Almost every serious runner eventually gets around to reading Born to Run by Christopher McDougall. It’s all about how human beings are engineered to run.
The core premise of the book is that our body is evolutionarily well-adapted to long-distance running.
When you think of fast sprinters, your brain probably jumps to cheetahs or horses. However when it involves running long ranges, it’s actually Homo sapiens who take the lead.
The reason why? It’s inside our physiology.
For just one, humans have the ability to dissipate temperature quicker than other pets.
Almost every other mammals don’t have the right glands in their epidermis to cool off via perspiration, so their main way for releasing body temperature is through respiration.
When four-legged animals want to perform fast, they break right into a gallop. This technique of working, though quick, restricts their respiration rate because the moving quads squish the animal’s lung area like bellows. Because of this, when working fast, most pets can only inhale and exhale for a price of one breathing per stride.
This works fine on their behalf – until they reach the critical limit of which they warm up faster than they can cool off. They have to avoid running to be able to survive.
We humans, on the other hands, prevent overheating by perspiration through the skin we have. Because of this, the human respiration routine is not dependent on our need to cool off, which makes it better at procuring air and maintaining stamina.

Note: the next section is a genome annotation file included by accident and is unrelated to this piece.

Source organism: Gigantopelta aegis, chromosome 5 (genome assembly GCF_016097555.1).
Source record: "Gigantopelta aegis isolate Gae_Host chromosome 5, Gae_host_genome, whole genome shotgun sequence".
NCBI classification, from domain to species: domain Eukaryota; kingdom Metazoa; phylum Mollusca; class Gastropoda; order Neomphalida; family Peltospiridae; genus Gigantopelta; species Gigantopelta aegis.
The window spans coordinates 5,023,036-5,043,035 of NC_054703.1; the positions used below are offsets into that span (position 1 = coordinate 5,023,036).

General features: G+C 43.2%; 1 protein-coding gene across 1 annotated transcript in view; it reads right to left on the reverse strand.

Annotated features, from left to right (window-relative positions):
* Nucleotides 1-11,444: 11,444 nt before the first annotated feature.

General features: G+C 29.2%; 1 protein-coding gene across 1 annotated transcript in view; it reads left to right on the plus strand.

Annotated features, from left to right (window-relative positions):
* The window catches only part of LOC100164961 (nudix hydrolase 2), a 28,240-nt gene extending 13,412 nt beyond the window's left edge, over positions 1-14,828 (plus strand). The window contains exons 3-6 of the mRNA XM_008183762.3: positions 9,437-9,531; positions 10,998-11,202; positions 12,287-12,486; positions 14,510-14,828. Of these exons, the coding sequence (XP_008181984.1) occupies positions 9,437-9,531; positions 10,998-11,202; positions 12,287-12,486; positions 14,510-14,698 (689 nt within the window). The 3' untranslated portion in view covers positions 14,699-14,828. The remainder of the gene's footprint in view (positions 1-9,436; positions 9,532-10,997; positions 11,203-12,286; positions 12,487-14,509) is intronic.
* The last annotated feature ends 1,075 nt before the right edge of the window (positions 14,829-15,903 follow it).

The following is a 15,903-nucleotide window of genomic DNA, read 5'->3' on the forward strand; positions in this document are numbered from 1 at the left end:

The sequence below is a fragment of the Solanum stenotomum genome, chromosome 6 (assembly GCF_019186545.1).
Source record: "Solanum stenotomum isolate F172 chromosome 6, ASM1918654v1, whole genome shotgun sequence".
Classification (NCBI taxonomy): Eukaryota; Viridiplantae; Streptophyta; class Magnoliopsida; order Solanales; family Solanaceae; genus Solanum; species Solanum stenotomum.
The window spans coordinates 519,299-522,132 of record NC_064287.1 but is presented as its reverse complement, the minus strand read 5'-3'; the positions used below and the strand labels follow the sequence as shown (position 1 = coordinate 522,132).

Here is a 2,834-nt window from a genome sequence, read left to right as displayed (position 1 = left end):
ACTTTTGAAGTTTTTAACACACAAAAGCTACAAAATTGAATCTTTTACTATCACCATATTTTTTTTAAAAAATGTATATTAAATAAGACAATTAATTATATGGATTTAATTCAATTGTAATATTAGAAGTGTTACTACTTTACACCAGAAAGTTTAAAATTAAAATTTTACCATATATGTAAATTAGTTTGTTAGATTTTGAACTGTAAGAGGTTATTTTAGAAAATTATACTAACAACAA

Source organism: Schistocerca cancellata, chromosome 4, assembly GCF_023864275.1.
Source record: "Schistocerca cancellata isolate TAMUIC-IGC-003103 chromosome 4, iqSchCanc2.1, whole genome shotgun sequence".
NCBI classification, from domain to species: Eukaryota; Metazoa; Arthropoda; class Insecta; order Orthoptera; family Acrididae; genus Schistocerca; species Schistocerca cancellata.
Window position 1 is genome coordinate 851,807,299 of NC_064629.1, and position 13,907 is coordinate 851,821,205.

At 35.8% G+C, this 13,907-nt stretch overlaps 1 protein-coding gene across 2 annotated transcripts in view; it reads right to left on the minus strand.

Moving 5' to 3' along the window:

A second main factor which makes humans get good at runners is that people proceed two legs rather than four.
When early humans started to walk upright – thus freeing their hands to use tools and reach higher hanging fruits – it allowed their throats to open and chests to expand. Though this development emerged at the trouble of sprinting swiftness, this new position and the upsurge in air capacity allowed them to keep working over long ranges.
Finally, our Achilles’ tendon is the third trait distinguishing humans as runners.
Some 95 percent of individual DNA correlates with this of our close genetic comparative, the chimpanzee, but even these primates don’t have this flexible, rubber-band-like cable of collagen tissues in their lower calf. As it’s extended, the tendon stores energy until it’s prepared to be released when the calf propels your body forwards. This maximizes our stamina because it will take us less energy to springtime in one step to another.
It all leads to lots of people loving to run. Even if non-runners can’t understand them at all.